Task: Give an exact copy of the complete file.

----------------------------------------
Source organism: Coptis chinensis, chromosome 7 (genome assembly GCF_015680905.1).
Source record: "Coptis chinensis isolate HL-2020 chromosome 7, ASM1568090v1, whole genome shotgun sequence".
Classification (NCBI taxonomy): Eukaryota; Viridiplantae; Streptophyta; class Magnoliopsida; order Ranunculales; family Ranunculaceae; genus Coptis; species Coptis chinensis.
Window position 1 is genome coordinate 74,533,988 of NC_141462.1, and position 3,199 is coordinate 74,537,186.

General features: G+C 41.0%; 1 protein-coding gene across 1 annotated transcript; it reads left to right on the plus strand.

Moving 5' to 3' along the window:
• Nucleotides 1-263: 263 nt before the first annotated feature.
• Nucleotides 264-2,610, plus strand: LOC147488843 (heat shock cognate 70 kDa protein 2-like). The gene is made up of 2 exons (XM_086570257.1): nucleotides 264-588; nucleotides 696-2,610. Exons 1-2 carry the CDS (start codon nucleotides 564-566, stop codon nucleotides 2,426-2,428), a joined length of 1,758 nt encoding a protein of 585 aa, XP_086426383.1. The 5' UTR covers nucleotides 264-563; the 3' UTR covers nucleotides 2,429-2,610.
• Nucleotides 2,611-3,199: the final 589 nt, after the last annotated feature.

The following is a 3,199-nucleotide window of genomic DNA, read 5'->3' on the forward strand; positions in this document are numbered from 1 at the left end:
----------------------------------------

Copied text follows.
Source organism: Coptis chinensis, chromosome 7 (genome assembly GCF_015680905.1).
Source record: "Coptis chinensis isolate HL-2020 chromosome 7, ASM1568090v1, whole genome shotgun sequence".
Classification (NCBI taxonomy): Eukaryota; Viridiplantae; Streptophyta; class Magnoliopsida; order Ranunculales; family Ranunculaceae; genus Coptis; species Coptis chinensis.
Window position 1 is genome coordinate 74,533,988 of NC_141462.1, and position 3,199 is coordinate 74,537,186.

General features: G+C 41.0%; 1 protein-coding gene across 1 annotated transcript; it reads left to right on the plus strand.

Moving 5' to 3' along the window:
• Nucleotides 1-263: 263 nt before the first annotated feature.
• Nucleotides 264-2,610, plus strand: LOC147488843 (heat shock cognate 70 kDa protein 2-like). The gene is made up of 2 exons (XM_086570257.1): nucleotides 264-588; nucleotides 696-2,610. Exons 1-2 carry the CDS (start codon nucleotides 564-566, stop codon nucleotides 2,426-2,428), a joined length of 1,758 nt encoding a protein of 585 aa, XP_086426383.1. The 5' UTR covers nucleotides 264-563; the 3' UTR covers nucleotides 2,429-2,610.
• Nucleotides 2,611-3,199: the final 589 nt, after the last annotated feature.

The following is a 3,199-nucleotide window of genomic DNA, read 5'->3' on the forward strand; positions in this document are numbered from 1 at the left end: